Todd Helton Discusses How Business is Booming for Baseball Cards

Todd Helton

May 7, 2021

Todd Helton Discusses How Business is Booming for Baseball Cards

Todd Helton & Colorado Rockies fans are used to seeing lots of home runs. The altitude at Coors Field has been responsible for all kinds of excitement over the years.

Now, it’s trading cards that are hitting it out of the park. Baseball cards have reached an all-time high in both popularity and value. Just like a Todd Helton walk-off in the ninth, crowds are going wild. Forced inside during the pandemic, collectors are equipped with disposable time and income like never before. This has fueled the industry’s rapid ascent, along with a desire for nostalgia. A return to a “simpler time” seems to be buried inside those Topps packs. Even old collectors who are now parents have flocked back into the market, wanting to share this passion with their children. But, trading cards are no longer child’s play. In fact, keeping up with this pastime is lot more expensive than it used to be. This one-time hobby has exploded into big business.

Nothing reflects this trend more than the vintage card market, which is seeing record sales. In January, a rare Mickey Mantle rookie card sold for a staggering $5.2 million. The 1952 Topps card received an elusive Mint 9 rating from PSA. This shattered the previous high sale, which was just set last August. This purchase included an autographed 2009 Mike Trout rookie card that went for a then-record $3.9 million. Even Rockies fans wanting to complete their collections may struggle. The 1993 Topps Bazooka Todd Helton rookie card, considered the gold standard amongst Mile High enthusiasts, has reached four figures online.

“Old cards are not the only ones benefiting,” Todd Helton explained. “New prints are facing the same frenzied investing.” The latest editions are always met with long lines and short supplies upon release. In the secondary market, new cards are instantly worth as much as 10 times the retail price. Unopened boxes are especially valuable. These offer the promise of packs containing a limited-edition card or perhaps even a future Hall of Famer. Speculators are pouring thousands into autographed cards featuring prospects who haven’t even played an inning of professional ball.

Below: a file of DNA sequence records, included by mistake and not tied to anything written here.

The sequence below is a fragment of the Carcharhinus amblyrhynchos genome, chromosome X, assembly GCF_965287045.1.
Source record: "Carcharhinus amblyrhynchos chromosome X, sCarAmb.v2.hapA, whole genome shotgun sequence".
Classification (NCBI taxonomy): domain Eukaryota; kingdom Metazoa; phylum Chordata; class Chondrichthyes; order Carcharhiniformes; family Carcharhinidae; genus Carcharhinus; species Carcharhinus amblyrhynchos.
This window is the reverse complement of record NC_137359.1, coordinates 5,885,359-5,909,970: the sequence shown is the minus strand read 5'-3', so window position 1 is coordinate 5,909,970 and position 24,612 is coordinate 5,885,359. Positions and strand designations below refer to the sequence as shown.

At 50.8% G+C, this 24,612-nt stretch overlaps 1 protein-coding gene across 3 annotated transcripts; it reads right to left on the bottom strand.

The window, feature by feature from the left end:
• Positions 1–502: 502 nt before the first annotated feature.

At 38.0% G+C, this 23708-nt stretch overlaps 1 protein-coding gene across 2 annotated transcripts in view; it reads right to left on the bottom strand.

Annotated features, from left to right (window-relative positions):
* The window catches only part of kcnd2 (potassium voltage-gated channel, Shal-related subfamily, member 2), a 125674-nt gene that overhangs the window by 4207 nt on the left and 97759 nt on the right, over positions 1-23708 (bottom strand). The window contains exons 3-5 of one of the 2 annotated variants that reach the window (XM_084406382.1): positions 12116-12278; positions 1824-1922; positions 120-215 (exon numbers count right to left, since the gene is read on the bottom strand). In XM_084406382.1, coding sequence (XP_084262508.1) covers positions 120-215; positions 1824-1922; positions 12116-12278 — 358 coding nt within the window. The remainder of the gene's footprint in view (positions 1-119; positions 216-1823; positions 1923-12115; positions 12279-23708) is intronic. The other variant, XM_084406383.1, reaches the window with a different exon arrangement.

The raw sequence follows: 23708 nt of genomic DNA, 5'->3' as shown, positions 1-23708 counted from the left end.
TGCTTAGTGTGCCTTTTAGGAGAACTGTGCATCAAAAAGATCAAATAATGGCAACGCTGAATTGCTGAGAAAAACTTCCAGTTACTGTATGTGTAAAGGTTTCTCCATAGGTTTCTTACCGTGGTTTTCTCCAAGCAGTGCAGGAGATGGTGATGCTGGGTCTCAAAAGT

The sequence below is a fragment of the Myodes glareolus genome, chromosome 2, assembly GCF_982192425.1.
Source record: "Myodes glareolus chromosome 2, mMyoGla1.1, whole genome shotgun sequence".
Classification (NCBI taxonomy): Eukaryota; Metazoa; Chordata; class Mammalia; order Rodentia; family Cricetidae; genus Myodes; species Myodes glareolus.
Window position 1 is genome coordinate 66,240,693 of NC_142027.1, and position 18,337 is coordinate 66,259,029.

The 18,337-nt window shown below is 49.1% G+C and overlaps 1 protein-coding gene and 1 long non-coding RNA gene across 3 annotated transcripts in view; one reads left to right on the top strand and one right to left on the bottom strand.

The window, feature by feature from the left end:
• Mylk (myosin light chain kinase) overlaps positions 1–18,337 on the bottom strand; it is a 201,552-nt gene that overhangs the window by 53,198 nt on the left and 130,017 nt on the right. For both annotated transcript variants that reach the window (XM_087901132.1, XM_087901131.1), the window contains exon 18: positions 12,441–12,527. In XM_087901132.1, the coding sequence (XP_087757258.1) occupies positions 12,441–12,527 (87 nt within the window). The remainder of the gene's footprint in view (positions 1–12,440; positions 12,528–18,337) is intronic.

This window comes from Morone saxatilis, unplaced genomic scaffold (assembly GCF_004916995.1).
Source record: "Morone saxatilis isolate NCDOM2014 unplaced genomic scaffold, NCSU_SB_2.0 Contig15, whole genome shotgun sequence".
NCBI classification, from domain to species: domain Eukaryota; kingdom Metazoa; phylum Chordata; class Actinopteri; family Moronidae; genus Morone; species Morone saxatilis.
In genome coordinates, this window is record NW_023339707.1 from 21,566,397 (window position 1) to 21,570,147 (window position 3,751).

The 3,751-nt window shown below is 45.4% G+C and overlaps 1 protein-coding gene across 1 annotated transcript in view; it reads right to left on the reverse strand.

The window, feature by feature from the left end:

Despite seeing its highest returns in history, cardboard commodities are quickly becoming outdated. Card companies are looking to expand into the modern era. Producing its first set of cards in 1952, Topps and other industry leaders are now going all-in with NFTs. Non-fungible tokens are poised to be the next wave of collecting. Already available in other sports, Topps just launched official baseball NFTs in April.

“Baseball card collecting has reached full fever pitch, and it appears to just be rounding the bases,” Todd Helton said. “With prices so inflated across the board, long-time collectors are rummaging through attics and basements hoping to score their own hidden gems.”